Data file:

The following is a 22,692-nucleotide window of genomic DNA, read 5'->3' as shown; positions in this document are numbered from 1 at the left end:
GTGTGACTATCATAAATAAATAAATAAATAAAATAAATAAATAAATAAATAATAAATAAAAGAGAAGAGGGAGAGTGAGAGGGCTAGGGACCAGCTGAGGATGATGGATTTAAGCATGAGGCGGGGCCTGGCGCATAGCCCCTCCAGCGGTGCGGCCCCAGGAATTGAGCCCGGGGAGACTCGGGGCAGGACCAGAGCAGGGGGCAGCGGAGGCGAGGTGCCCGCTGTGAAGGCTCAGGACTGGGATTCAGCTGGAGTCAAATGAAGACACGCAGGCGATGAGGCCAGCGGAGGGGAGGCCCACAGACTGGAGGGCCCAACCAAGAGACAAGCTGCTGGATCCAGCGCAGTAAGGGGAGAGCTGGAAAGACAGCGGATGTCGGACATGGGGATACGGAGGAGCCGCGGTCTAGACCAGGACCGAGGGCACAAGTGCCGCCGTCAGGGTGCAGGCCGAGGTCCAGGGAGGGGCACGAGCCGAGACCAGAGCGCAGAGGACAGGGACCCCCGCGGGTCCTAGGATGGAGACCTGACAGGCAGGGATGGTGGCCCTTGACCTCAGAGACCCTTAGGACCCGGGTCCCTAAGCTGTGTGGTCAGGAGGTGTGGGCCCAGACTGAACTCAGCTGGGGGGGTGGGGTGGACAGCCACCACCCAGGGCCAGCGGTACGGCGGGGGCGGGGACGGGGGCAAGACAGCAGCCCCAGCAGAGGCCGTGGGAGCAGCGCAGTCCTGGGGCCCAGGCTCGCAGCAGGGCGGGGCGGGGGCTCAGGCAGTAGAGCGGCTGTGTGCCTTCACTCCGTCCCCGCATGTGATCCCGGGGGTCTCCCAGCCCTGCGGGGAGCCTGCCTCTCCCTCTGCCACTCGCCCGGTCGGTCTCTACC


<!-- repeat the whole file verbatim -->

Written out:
The following is a 22,692-nucleotide window of genomic DNA, read 5'->3' as shown; positions in this document are numbered from 1 at the left end:
GTGTGACTATCATAAATAAATAAATAAATAAAATAAATAAATAAATAAATAATAAATAAAAGAGAAGAGGGAGAGTGAGAGGGCTAGGGACCAGCTGAGGATGATGGATTTAAGCATGAGGCGGGGCCTGGCGCATAGCCCCTCCAGCGGTGCGGCCCCAGGAATTGAGCCCGGGGAGACTCGGGGCAGGACCAGAGCAGGGGGCAGCGGAGGCGAGGTGCCCGCTGTGAAGGCTCAGGACTGGGATTCAGCTGGAGTCAAATGAAGACACGCAGGCGATGAGGCCAGCGGAGGGGAGGCCCACAGACTGGAGGGCCCAACCAAGAGACAAGCTGCTGGATCCAGCGCAGTAAGGGGAGAGCTGGAAAGACAGCGGATGTCGGACATGGGGATACGGAGGAGCCGCGGTCTAGACCAGGACCGAGGGCACAAGTGCCGCCGTCAGGGTGCAGGCCGAGGTCCAGGGAGGGGCACGAGCCGAGACCAGAGCGCAGAGGACAGGGACCCCCGCGGGTCCTAGGATGGAGACCTGACAGGCAGGGATGGTGGCCCTTGACCTCAGAGACCCTTAGGACCCGGGTCCCTAAGCTGTGTGGTCAGGAGGTGTGGGCCCAGACTGAACTCAGCTGGGGGGGTGGGGTGGACAGCCACCACCCAGGGCCAGCGGTACGGCGGGGGCGGGGACGGGGGCAAGACAGCAGCCCCAGCAGAGGCCGTGGGAGCAGCGCAGTCCTGGGGCCCAGGCTCGCAGCAGGGCGGGGCGGGGGCTCAGGCAGTAGAGCGGCTGTGTGCCTTCACTCCGTCCCCGCATGTGATCCCGGGGGTCTCCCAGCCCTGCGGGGAGCCTGCCTCTCCCTCTGCCACTCGCCCGGTCGGTCTCTACC